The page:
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NAIC Officers Optimistic About Regulatory Updates

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NU Online News Service, June 15, 2004, 12:23 p.m. EDT, San Francisco – Top officers of the National Association of Insurance Commissioners say their group is moving ahead with efforts to modernize state life insurance regulation.[@@]

NAIC President Ernst Csiszar, the South Carolina insurance director, and NAIC Vice President Jim Poolman, the North Dakota insurance commissioner, spoke here at the Kansas City, Mo., group’s summer meeting.

Csiszar and Poolman made their remarks shortly after the NAIC presented a regulatory standards “road map” to U.S. House Financial Services Chairman Michael Oxley.

The NAIC notes in the road map document that diversity is a strength of the state regulatory system, but the group discusses 15 areas where the NAIC believes that national standards can be implemented effectively.

- The road map: State regulators need to be responsive to requests coming from Congress while recognizing the importance of state regulation, and that is why the NAIC has introduced the regulatory standards road map, Csiszar said.

Poolman pointed out that he is a former state legislator and a strong advocate of state authority. However, he said, legislators and regulators need to cooperate, and it is important that the NAIC develop a road map to help Congress modernize state insurance regulation.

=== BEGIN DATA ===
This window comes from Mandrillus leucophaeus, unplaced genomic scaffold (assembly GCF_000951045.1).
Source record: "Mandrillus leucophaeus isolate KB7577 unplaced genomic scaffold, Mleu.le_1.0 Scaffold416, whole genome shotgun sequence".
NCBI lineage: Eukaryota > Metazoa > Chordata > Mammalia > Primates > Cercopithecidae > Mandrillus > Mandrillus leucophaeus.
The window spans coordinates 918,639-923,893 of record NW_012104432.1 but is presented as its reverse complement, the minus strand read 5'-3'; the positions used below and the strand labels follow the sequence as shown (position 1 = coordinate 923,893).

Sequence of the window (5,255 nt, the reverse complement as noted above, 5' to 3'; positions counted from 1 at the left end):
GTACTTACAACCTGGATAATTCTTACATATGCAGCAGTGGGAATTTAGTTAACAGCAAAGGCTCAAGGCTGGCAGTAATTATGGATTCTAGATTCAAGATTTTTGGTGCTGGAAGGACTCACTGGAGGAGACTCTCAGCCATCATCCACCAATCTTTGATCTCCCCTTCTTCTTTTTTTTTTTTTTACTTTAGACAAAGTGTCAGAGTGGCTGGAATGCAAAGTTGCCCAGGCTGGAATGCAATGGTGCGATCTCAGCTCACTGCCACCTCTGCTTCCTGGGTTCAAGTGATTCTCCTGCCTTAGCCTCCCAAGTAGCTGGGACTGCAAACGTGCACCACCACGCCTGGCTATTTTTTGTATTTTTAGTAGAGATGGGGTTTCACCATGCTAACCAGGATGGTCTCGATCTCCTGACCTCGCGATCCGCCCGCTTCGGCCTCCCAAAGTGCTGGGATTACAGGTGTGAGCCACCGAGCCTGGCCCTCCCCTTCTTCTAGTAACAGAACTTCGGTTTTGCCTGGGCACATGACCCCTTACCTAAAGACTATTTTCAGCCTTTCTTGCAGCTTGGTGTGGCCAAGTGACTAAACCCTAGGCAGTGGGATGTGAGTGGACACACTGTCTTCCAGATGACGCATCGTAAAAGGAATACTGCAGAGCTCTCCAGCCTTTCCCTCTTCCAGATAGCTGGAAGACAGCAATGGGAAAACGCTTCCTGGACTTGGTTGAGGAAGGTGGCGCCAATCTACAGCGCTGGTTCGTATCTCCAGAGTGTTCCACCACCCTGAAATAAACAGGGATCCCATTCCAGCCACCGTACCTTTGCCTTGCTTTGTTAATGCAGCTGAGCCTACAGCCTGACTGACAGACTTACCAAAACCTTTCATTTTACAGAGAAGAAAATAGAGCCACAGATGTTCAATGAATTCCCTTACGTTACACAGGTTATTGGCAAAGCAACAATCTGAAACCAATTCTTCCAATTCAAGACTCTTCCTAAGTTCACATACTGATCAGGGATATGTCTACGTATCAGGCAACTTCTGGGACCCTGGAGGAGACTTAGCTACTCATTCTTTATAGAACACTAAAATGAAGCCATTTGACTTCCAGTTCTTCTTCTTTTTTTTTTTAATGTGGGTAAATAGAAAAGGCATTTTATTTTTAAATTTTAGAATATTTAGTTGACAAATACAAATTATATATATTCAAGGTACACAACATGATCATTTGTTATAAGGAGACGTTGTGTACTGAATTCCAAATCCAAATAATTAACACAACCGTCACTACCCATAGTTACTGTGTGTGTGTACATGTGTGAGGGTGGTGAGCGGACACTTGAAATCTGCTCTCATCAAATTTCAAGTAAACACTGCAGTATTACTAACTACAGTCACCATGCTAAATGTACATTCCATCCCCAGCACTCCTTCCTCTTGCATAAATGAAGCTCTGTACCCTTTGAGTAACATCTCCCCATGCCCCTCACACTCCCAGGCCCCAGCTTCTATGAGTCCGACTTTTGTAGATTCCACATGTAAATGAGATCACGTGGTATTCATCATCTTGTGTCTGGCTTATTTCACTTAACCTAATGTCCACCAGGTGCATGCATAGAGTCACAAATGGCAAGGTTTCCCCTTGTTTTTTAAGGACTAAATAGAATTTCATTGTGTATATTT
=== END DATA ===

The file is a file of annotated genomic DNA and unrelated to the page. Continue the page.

“This is really the first couple of innings in a 9-inning game,” Poolman said.

- The interstate life product filing compact: In theory, the compact should make life easier for life insurers, by giving them the ability to file products for all participating states at a single office. But representatives for the American Council of Life Insurers, Washington, recently said that the compact effort is in danger of failing because of a tendency to adopt standards set by a handful of states.

Csiszar said he has a “serious disagreement with the ACLI.”

“I am personally upset about” the ACLI’s recent comments about the compact, Csiszar said. “We are trying to do our darndest to get standards in place. I’m rather ticked. This is an area in which we are finally making progress and doing it quickly.”

The ACLI’s comments “seem almost Machiavellian in a way,” Csiszar added. “They are really setting us up for failure, and I’m wondering if that is really what they want so they can go to the feds and say that we can’t get anything done.”

Poolman noted that the interstate product filing compact was not developed to cut back on regulation.

Some have argued that the ACLI did not want the NAIC to succeed, Poolman said.

“The fact that we are coming so close [to setting up the compact] has created a certain amount of panic,” Poolman said.

- A health insurance product filing compact: America’s Health Insurance Plans, Washington, has proposed developing a multistate health product filing system, and the NAIC is open to that possibility, Csiszar said.

- Market conduct: Csiszar and Poolman agreed that the NAIC and the National Conference of Insurance Legislators, Albany, N.Y., should be able to agree on a single market conduct surveillance model act.